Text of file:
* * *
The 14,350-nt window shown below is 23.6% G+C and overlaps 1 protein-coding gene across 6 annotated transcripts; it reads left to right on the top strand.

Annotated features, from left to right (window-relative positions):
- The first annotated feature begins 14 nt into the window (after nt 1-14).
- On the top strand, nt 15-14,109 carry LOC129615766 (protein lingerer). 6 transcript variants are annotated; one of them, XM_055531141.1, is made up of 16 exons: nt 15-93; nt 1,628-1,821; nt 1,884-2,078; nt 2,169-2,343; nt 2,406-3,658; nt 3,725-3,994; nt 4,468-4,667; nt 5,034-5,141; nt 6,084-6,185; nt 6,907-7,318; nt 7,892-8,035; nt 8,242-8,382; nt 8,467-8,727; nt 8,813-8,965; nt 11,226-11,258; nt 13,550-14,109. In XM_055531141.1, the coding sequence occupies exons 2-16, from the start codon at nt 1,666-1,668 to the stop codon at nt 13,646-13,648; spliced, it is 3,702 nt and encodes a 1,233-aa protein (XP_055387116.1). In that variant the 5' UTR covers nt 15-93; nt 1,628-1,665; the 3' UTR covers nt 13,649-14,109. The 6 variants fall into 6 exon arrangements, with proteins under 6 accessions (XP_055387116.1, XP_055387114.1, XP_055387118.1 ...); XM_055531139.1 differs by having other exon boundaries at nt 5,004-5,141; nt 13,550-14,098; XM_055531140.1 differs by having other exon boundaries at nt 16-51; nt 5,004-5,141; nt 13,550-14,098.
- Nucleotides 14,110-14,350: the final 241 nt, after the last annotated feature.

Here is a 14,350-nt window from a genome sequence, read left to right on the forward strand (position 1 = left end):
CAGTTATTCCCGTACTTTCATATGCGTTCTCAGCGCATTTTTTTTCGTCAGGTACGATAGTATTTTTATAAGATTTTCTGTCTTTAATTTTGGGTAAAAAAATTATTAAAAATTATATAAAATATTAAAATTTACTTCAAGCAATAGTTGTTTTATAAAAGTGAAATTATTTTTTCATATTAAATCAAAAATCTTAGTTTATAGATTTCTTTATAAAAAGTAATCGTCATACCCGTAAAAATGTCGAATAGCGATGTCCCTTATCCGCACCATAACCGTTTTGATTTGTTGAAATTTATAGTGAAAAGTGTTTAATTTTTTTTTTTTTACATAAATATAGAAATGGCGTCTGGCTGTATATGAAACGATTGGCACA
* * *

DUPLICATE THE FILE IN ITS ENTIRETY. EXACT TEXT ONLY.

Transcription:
The 14,350-nt window shown below is 23.6% G+C and overlaps 1 protein-coding gene across 6 annotated transcripts; it reads left to right on the top strand.

Annotated features, from left to right (window-relative positions):
- The first annotated feature begins 14 nt into the window (after nt 1-14).
- On the top strand, nt 15-14,109 carry LOC129615766 (protein lingerer). 6 transcript variants are annotated; one of them, XM_055531141.1, is made up of 16 exons: nt 15-93; nt 1,628-1,821; nt 1,884-2,078; nt 2,169-2,343; nt 2,406-3,658; nt 3,725-3,994; nt 4,468-4,667; nt 5,034-5,141; nt 6,084-6,185; nt 6,907-7,318; nt 7,892-8,035; nt 8,242-8,382; nt 8,467-8,727; nt 8,813-8,965; nt 11,226-11,258; nt 13,550-14,109. In XM_055531141.1, the coding sequence occupies exons 2-16, from the start codon at nt 1,666-1,668 to the stop codon at nt 13,646-13,648; spliced, it is 3,702 nt and encodes a 1,233-aa protein (XP_055387116.1). In that variant the 5' UTR covers nt 15-93; nt 1,628-1,665; the 3' UTR covers nt 13,649-14,109. The 6 variants fall into 6 exon arrangements, with proteins under 6 accessions (XP_055387116.1, XP_055387114.1, XP_055387118.1 ...); XM_055531139.1 differs by having other exon boundaries at nt 5,004-5,141; nt 13,550-14,098; XM_055531140.1 differs by having other exon boundaries at nt 16-51; nt 5,004-5,141; nt 13,550-14,098.
- Nucleotides 14,110-14,350: the final 241 nt, after the last annotated feature.

Here is a 14,350-nt window from a genome sequence, read left to right on the forward strand (position 1 = left end):
CAGTTATTCCCGTACTTTCATATGCGTTCTCAGCGCATTTTTTTTCGTCAGGTACGATAGTATTTTTATAAGATTTTCTGTCTTTAATTTTGGGTAAAAAAATTATTAAAAATTATATAAAATATTAAAATTTACTTCAAGCAATAGTTGTTTTATAAAAGTGAAATTATTTTTTCATATTAAATCAAAAATCTTAGTTTATAGATTTCTTTATAAAAAGTAATCGTCATACCCGTAAAAATGTCGAATAGCGATGTCCCTTATCCGCACCATAACCGTTTTGATTTGTTGAAATTTATAGTGAAAAGTGTTTAATTTTTTTTTTTTTACATAAATATAGAAATGGCGTCTGGCTGTATATGAAACGATTGGCACA